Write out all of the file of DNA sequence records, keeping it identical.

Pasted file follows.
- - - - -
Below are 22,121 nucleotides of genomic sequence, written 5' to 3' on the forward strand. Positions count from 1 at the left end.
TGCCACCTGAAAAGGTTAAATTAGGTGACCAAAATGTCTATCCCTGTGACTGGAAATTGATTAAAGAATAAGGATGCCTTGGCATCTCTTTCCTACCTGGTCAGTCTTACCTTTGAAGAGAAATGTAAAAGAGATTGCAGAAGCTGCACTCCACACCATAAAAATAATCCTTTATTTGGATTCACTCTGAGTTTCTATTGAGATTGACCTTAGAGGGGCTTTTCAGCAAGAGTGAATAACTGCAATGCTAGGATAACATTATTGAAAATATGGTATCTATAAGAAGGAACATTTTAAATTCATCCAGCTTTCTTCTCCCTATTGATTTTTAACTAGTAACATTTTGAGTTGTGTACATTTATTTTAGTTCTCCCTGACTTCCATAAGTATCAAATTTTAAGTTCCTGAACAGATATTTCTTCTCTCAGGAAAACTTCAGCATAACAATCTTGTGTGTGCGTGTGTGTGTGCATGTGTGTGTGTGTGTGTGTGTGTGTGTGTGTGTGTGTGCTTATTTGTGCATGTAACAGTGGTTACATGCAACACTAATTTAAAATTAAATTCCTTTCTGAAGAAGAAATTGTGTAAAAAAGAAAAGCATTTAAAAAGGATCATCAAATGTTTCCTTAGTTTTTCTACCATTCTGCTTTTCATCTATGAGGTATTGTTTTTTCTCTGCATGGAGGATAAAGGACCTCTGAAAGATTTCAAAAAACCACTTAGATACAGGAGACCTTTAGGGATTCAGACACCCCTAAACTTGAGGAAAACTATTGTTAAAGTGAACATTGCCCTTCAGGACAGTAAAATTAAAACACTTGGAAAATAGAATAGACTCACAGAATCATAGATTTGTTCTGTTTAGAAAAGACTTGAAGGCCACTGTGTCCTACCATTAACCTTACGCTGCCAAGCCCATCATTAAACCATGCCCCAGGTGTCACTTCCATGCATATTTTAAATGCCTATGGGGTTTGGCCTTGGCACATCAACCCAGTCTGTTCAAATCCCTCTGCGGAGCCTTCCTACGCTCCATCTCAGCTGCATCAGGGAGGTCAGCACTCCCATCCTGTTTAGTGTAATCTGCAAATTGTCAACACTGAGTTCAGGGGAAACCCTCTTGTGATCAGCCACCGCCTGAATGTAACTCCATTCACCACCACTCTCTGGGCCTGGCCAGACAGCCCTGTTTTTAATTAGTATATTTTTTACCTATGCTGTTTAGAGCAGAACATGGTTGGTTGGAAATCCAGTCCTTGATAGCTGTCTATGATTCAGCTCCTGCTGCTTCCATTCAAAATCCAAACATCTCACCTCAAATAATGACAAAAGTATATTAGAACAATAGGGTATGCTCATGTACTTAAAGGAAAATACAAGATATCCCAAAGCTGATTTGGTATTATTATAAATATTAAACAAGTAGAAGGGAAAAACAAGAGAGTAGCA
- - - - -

Below are 22,121 nucleotides of genomic sequence, written 5' to 3' on the forward strand. Positions count from 1 at the left end.
TGCCACCTGAAAAGGTTAAATTAGGTGACCAAAATGTCTATCCCTGTGACTGGAAATTGATTAAAGAATAAGGATGCCTTGGCATCTCTTTCCTACCTGGTCAGTCTTACCTTTGAAGAGAAATGTAAAAGAGATTGCAGAAGCTGCACTCCACACCATAAAAATAATCCTTTATTTGGATTCACTCTGAGTTTCTATTGAGATTGACCTTAGAGGGGCTTTTCAGCAAGAGTGAATAACTGCAATGCTAGGATAACATTATTGAAAATATGGTATCTATAAGAAGGAACATTTTAAATTCATCCAGCTTTCTTCTCCCTATTGATTTTTAACTAGTAACATTTTGAGTTGTGTACATTTATTTTAGTTCTCCCTGACTTCCATAAGTATCAAATTTTAAGTTCCTGAACAGATATTTCTTCTCTCAGGAAAACTTCAGCATAACAATCTTGTGTGTGCGTGTGTGTGTGCATGTGTGTGTGTGTGTGTGTGTGTGTGTGTGTGTGTGTGCTTATTTGTGCATGTAACAGTGGTTACATGCAACACTAATTTAAAATTAAATTCCTTTCTGAAGAAGAAATTGTGTAAAAAAGAAAAGCATTTAAAAAGGATCATCAAATGTTTCCTTAGTTTTTCTACCATTCTGCTTTTCATCTATGAGGTATTGTTTTTTCTCTGCATGGAGGATAAAGGACCTCTGAAAGATTTCAAAAAACCACTTAGATACAGGAGACCTTTAGGGATTCAGACACCCCTAAACTTGAGGAAAACTATTGTTAAAGTGAACATTGCCCTTCAGGACAGTAAAATTAAAACACTTGGAAAATAGAATAGACTCACAGAATCATAGATTTGTTCTGTTTAGAAAAGACTTGAAGGCCACTGTGTCCTACCATTAACCTTACGCTGCCAAGCCCATCATTAAACCATGCCCCAGGTGTCACTTCCATGCATATTTTAAATGCCTATGGGGTTTGGCCTTGGCACATCAACCCAGTCTGTTCAAATCCCTCTGCGGAGCCTTCCTACGCTCCATCTCAGCTGCATCAGGGAGGTCAGCACTCCCATCCTGTTTAGTGTAATCTGCAAATTGTCAACACTGAGTTCAGGGGAAACCCTCTTGTGATCAGCCACCGCCTGAATGTAACTCCATTCACCACCACTCTCTGGGCCTGGCCAGACAGCCCTGTTTTTAATTAGTATATTTTTTACCTATGCTGTTTAGAGCAGAACATGGTTGGTTGGAAATCCAGTCCTTGATAGCTGTCTATGATTCAGCTCCTGCTGCTTCCATTCAAAATCCAAACATCTCACCTCAAATAATGACAAAAGTATATTAGAACAATAGGGTATGCTCATGTACTTAAAGGAAAATACAAGATATCCCAAAGCTGATTTGGTATTATTATAAATATTAAACAAGTAGAAGGGAAAAACAAGAGAGTAGCA